While the violence we have seen over the last month was not specifically about the peace process, it clearly shows a level of mistrust, anger and frustration among Colombians. This can only be resolved with dialogue. Now is the moment to ensure any necessary institutional reforms, so that there is trust between the population and those who protect it. To ensure that trust, any excessive use of force must be thoroughly investigated and the perpetrators brought to justice.
The right to peaceful protest is essential in any healthy democracy, but it should never be accompanied by violence. As the late great John Lewis once said, “Freedom is not a state; it is an act. It is not some enchanted garden perched high on a distant plateau where we can finally sit down and rest. Freedom is the continuous action we all must take, and each generation must do its part to create an even more fair, more just society.”
The EU strongly supports the UN Secretary General’s call for a global ceasefire to bring relief to the most vulnerable. The hardship and uncertainty caused by the pandemic and the need to focus efforts on combating the virus, makes this call even more urgent. That call has particular relevance for Colombia and so, I again call on the ELN and on all armed groups to stop their campaign of violence, to release all kidnap victims and stop the recruitment of minors. The EU will continue to support all possibilities for dialogue to achieve a comprehensive and sustainable peace.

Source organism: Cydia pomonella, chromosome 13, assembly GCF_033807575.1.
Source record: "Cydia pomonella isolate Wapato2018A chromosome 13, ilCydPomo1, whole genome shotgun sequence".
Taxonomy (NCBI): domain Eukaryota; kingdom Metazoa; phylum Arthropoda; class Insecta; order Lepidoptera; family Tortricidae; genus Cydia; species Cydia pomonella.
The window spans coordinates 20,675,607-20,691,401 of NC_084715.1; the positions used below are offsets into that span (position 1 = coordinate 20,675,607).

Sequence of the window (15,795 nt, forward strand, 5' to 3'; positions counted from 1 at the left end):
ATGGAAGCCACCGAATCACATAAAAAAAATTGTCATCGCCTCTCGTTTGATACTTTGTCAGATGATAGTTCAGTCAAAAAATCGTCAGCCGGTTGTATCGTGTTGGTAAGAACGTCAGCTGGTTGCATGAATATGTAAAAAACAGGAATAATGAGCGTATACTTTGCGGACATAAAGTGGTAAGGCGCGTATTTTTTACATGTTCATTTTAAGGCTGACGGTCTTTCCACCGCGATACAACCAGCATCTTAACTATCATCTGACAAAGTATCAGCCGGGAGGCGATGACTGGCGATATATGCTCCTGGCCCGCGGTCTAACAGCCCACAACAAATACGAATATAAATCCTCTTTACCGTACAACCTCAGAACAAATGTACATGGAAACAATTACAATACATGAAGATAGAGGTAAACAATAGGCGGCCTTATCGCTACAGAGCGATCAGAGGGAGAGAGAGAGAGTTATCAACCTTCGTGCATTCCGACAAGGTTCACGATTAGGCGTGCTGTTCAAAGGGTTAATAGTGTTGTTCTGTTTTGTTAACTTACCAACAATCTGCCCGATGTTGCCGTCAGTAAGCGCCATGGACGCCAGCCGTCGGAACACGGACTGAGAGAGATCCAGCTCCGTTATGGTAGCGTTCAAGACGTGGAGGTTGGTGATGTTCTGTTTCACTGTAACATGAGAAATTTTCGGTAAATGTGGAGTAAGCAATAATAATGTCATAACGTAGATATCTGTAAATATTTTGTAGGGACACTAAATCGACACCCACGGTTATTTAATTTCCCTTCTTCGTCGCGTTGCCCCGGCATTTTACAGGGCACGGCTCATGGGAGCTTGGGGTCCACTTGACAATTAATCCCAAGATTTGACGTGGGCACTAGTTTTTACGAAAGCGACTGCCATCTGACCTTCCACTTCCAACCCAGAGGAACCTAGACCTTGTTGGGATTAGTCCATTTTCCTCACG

I am always inspired by the time I spend in Colombia. I have had the privilege of travelling all over that beautiful country and meeting Colombians from all walks of life; from Government, FARC, political leaders, civil society, media, social leaders and human rights defenders. I have become convinced that in order to make peace a reality in Colombia, it must be inclusive.
Peace belongs to all Colombians, but all Colombians must also take ownership, to participate and invest in a more equal and inclusive society. A culture of peace needs to take hold and it can only do that driven by all actors. Polarisation can often affect politics, but it should never affect peace.
The future does not have to re-inforce or repeat the mistakes of the past. Creating a culture of peace means supporting dialogue with those who are different or with those who disagree. Respect, empathy and the protection of human rights must be our guide, even in the most difficult circumstances. Martin Luther King once said: “one day we must come to see that peace is not merely a distant goal that we seek, but that is a means by which we arrive at that goal.”
Peace should always be an action, not just an aspiration.